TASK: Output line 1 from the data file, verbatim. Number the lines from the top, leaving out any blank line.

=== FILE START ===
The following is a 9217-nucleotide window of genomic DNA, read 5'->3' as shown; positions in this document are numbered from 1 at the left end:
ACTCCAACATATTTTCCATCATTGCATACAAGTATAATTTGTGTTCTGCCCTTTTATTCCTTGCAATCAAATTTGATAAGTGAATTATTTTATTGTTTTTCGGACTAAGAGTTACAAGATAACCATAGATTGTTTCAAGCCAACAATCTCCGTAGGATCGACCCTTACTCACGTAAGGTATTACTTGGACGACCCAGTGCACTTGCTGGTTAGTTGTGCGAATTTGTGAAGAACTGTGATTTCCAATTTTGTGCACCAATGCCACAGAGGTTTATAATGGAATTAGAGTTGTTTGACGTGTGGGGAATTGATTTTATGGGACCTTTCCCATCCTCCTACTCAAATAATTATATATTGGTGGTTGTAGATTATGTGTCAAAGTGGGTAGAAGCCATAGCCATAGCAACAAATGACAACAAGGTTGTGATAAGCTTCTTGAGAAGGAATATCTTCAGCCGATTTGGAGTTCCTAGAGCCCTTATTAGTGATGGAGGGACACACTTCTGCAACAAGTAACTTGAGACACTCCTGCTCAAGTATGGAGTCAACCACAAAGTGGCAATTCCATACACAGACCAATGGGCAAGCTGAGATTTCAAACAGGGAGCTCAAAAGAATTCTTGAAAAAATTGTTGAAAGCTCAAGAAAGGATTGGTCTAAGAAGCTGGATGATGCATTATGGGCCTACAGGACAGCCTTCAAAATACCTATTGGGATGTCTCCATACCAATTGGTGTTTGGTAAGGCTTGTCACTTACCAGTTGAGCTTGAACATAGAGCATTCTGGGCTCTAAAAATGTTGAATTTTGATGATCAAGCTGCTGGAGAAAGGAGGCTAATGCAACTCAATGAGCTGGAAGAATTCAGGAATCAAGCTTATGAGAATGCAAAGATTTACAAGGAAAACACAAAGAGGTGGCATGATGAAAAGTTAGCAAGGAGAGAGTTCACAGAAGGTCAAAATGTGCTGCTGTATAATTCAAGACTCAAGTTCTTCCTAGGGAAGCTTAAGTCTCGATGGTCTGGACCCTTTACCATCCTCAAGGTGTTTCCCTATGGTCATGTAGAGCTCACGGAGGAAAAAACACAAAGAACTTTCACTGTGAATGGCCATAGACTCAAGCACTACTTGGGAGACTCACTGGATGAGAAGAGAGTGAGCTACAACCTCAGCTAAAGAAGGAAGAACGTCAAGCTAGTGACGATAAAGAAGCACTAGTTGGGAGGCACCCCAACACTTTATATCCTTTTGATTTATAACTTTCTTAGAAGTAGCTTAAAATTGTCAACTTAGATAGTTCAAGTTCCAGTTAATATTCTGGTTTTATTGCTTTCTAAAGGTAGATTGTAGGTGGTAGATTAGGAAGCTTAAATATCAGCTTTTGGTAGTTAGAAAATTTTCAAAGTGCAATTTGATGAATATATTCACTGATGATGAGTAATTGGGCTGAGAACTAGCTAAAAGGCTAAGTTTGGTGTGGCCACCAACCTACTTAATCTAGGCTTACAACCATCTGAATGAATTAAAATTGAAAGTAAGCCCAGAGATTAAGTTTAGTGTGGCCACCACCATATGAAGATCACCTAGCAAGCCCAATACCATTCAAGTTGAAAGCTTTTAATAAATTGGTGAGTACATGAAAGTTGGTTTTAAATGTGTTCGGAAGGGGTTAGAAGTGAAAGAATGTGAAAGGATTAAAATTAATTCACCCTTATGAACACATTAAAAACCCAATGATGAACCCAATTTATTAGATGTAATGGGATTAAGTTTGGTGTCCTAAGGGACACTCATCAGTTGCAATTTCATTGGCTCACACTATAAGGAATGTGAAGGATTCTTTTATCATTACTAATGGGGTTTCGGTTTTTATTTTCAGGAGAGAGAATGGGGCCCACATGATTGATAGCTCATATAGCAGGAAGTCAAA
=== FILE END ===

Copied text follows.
The following is a 9217-nucleotide window of genomic DNA, read 5'->3' as shown; positions in this document are numbered from 1 at the left end: